Burden of proof
In this blog we adopt the time old convention that, in science, the burden of proof is on the person asserting a claim.
For example, if one makes the claim say, in a (peer reviewed) article that the model one proposes generates a decision that yields a satisfactory outcome under the widest range of contingencies, then we expect that the person making this claim is able to show/prove that … the model generates a decision that yields a satisfactory outcome under the widest range of contingencies.
Similarly, if one claims that the model one proposes generates a decision that is the least likely to fail, then we expect the person making this claim to be able to show/prove that … this model generates a decision that is the least likely to fail.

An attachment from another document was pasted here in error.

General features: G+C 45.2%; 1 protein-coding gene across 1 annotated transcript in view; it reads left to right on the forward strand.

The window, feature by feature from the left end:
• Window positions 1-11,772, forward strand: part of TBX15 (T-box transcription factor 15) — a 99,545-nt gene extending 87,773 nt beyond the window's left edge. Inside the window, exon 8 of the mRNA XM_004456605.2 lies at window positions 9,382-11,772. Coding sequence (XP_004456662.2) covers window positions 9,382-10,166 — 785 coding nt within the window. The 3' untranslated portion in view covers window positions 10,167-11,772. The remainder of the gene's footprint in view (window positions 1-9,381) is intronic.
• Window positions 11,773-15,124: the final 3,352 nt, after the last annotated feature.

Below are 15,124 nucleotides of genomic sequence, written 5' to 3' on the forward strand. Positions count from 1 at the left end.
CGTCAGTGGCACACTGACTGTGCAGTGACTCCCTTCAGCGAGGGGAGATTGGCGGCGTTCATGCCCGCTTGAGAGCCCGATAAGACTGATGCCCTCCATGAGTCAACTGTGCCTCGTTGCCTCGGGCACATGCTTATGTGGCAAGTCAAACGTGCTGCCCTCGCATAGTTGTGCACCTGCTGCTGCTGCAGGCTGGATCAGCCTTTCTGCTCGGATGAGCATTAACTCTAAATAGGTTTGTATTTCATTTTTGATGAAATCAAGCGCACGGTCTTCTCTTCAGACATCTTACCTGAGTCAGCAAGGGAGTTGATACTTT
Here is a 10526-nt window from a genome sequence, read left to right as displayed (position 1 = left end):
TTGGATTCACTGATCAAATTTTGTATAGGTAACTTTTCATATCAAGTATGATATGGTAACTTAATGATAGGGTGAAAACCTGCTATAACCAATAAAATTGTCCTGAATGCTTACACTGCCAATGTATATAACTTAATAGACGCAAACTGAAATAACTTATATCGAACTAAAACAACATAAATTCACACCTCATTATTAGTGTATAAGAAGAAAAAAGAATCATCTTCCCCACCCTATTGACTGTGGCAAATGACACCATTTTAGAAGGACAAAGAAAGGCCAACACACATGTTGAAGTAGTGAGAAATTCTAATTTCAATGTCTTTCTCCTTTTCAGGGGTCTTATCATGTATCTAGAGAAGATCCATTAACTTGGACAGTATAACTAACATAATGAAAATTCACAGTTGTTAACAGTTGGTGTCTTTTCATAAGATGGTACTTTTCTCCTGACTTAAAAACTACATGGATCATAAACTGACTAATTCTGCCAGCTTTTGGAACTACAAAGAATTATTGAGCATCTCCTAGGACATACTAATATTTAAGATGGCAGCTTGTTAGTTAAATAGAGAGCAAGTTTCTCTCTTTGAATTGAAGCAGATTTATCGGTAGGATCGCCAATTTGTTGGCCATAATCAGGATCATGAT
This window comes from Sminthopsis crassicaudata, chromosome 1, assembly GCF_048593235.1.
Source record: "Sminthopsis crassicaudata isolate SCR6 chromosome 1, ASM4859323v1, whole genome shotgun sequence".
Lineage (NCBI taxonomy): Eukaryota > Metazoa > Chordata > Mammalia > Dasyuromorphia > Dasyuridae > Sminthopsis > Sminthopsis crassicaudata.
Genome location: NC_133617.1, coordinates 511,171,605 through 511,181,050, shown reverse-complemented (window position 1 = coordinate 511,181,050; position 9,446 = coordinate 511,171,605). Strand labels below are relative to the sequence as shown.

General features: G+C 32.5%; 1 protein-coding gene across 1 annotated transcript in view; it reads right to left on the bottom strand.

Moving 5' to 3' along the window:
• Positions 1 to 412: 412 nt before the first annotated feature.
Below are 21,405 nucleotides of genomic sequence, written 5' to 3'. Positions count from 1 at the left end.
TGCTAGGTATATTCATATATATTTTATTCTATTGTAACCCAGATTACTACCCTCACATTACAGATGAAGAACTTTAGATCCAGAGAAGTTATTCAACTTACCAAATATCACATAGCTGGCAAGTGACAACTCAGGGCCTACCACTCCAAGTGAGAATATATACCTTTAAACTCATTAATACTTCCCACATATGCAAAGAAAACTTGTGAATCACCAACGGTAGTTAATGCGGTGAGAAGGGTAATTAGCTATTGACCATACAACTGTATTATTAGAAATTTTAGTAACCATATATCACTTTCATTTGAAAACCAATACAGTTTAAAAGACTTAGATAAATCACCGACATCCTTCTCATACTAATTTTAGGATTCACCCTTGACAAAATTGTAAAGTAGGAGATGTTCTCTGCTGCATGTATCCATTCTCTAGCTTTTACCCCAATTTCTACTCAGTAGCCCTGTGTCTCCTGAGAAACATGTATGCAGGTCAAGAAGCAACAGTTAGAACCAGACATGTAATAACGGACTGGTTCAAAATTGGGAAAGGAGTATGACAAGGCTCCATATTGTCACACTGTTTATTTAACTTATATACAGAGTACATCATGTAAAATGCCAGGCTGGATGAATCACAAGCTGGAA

The reason that we call attention to this fact is that, in some scientific disciplines, scholars are apparently not held to comply with the burden of proof requirement. Indeed, in these disciplines, offering unsubstantiated rhetoric in lieu of formal, rigorous arguments seems a perfectly acceptable “method of proof”.
We therefore advise the reader that in this blog we take the “burden of proof” precept very seriously.